With an exotic all-aluminum big-block between the framerails, the Valiant had deviated profoundly from its keep-it-simple design mission. As such, the car began taking on a distinct circle track vibe. “I wanted to give the car a NASCAR-inspired road racing look, and Delaney knocked it out of the park by fabbing up a custom deck spoiler to help accomplish this,” Jon says. “The side pipes are an interesting story in themselves. I have a friend who works at Texas Motor Speedway who informed me that he had a bunch of exhaust systems laying around that were pulled off of some ARCA cars. We took some measurements and realized that they would fit the Valiant perfectly.”

Although all hopes of keeping things low-buck had gone out the window, Jon insisted on keeping the paint as low key as possible. “I was at the Detroit Auto Show one year and ran across a matte-finish AMG Mercedes-Benz SLS at the very back of the booth. I saw the flat metallic gray paint oozing across the body and went nuts,” Jon recalls. “I told Matt Delaney that I wanted to paint the Valiant the same color, but he wasn’t too thrilled about it at first. After he finished painting the car, he called me and said, ‘You would not believe how good the car looks in flat paint.’ The Valiant is supposed to be a grandma’s car, but the flat paint really brings out the incredible character lines of this body style. Since the car didn’t turn out how I originally planned, and it had flat paint, we started calling it ‘Flat Bastard.’ ”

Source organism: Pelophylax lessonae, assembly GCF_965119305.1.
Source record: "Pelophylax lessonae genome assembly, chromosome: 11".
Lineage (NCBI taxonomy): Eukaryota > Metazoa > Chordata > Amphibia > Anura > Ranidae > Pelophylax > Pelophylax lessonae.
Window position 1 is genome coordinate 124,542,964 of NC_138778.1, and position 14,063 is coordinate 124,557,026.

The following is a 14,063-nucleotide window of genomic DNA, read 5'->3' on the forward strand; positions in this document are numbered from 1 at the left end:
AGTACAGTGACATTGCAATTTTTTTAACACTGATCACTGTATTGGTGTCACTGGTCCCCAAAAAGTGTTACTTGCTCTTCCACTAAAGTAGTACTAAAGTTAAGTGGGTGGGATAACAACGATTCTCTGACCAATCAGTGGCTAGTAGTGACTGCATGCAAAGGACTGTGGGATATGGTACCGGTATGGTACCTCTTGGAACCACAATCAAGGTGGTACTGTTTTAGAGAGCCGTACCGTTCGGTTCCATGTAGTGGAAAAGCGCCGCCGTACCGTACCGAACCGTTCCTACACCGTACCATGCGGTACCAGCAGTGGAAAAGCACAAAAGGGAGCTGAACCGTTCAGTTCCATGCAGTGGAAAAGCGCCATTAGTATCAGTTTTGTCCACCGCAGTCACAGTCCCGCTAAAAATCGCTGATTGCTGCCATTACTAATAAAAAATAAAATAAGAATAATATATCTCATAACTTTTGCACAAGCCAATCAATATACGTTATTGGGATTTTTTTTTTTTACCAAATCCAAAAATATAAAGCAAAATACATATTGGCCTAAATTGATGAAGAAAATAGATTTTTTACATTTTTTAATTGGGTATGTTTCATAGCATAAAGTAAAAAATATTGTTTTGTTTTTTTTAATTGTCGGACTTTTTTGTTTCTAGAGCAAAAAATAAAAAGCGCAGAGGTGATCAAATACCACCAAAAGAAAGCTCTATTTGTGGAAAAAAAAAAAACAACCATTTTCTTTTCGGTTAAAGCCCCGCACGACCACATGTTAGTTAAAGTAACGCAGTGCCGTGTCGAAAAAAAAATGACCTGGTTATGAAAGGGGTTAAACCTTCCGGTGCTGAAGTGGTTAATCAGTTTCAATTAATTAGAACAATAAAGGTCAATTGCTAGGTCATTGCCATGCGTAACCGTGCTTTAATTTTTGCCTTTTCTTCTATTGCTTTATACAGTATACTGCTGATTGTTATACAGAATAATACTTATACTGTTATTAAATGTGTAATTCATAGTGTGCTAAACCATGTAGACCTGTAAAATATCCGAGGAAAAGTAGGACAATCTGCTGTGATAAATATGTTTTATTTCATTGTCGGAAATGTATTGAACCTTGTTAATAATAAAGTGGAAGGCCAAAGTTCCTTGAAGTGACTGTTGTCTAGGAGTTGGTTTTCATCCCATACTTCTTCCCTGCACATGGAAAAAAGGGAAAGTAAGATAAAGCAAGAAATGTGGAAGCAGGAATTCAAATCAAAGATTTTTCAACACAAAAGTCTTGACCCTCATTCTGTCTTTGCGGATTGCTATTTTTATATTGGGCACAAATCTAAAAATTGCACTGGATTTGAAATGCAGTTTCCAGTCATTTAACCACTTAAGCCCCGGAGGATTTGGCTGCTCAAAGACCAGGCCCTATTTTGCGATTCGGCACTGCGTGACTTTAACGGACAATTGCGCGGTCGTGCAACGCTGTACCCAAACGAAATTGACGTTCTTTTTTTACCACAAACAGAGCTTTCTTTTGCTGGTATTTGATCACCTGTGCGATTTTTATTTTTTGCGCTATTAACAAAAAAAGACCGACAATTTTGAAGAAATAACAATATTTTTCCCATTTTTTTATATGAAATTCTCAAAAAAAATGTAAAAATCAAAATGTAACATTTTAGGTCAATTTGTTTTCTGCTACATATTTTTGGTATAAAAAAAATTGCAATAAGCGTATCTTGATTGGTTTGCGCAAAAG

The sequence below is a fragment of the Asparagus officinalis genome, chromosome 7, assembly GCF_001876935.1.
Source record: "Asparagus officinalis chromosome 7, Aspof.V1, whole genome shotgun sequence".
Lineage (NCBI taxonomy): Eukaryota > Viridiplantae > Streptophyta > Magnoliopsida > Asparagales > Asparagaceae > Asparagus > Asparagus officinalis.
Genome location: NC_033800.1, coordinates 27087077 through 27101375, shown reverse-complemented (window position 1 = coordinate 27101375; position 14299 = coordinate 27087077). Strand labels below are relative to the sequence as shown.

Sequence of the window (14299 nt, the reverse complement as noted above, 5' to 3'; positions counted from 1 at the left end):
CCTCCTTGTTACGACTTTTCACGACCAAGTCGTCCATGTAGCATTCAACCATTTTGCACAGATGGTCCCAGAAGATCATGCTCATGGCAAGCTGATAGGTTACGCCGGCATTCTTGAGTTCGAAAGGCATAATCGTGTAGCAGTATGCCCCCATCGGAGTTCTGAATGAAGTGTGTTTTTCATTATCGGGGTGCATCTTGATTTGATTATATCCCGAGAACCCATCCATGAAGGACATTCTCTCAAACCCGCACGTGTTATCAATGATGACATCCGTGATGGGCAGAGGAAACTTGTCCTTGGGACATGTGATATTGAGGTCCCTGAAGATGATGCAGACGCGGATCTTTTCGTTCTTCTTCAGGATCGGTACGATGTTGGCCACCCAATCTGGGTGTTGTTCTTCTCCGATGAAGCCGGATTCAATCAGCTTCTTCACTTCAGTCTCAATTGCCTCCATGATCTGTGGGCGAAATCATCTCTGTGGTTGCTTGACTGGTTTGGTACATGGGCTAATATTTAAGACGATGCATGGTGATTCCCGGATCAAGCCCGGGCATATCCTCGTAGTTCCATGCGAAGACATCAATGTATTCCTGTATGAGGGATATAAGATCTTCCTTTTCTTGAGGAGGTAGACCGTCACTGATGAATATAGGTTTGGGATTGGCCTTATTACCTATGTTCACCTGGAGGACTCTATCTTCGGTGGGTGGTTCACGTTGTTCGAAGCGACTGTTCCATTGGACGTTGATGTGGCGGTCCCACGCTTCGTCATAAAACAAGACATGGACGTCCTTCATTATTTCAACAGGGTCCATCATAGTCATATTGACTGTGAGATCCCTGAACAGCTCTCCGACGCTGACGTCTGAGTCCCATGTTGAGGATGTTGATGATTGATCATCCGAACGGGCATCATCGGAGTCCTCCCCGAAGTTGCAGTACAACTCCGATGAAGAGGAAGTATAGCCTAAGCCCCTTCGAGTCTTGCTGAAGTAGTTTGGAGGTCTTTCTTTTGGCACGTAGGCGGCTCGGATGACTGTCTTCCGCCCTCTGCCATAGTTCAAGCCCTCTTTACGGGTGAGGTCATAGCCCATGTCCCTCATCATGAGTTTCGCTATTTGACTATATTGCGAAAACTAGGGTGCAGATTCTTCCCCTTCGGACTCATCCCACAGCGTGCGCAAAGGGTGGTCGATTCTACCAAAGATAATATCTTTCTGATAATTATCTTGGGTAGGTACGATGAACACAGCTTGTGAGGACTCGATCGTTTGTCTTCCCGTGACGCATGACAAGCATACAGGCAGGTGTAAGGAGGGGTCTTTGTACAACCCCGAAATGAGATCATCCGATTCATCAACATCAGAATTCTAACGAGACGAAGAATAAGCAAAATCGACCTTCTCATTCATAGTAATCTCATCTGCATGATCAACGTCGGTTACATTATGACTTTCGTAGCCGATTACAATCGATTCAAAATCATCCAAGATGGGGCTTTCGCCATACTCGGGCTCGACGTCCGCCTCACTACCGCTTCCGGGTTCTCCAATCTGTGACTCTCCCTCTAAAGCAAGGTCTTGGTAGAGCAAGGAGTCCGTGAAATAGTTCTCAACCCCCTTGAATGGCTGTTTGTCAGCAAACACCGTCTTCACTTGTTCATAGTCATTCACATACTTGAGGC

Perhaps Jon is too harsh of a critic, but referring to the project as an illegitimate child seems rather extreme. As he explains, it’s not just about the money that went into the project, but how he corrupted his own vision for an A-Body. “I wanted this project to serve as a rallying point for the humble A-Body Mopars, and I picked the most humble of them all, a Valiant, Obviously, somewhere along the way I screwed that all up,” he laments. “I think the interior is too complicated because it has a radio. Then I decided I didn’t want to fry my innards, so I broke down and put air conditioning in it.”

Despite his disappointment, potential emulators can easily tweak certain elements of Flat Bastard and build a similar machine on a lesser budget. “People can snap up a light Dart or Valiant and go have fun using the parts in my car, or substitute the 528 with a late-model Hemi or a mild LA-series small-block while retaining the aftermarket suspension pieces,” he reasons. “Then you’d have an inexpensive, lightweight car you can have a ton of fun with on the autocross and lift the front tires with at the dragstrip. The best part is that you can build it yourself using off-the-shelf components.”

Regardless of how anyone chooses to build an A-Body, they offer practical benefits that even B- and E-Body diehards can’t deny. “I take my ’Cudas and GTXs to car shows, but I’ve been racing Darts and Demons my entire life. Of all the cars in my fleet, I drive my A-Bodies most often,” car builder Delaney explains. “Even with an iron big-block, rollcage and subframe connectors, an A-Body still only weighs 3,200 pounds. These cars are also much easier to drive through the cones on an autocross than a ’Cuda or Road Runner because they have a shorter wheelbase, and you can see the corners of the car more easily from the driver seat. Relative to the rest of the car, A-Bodies just have a much better seating position than a B- or E-Body.”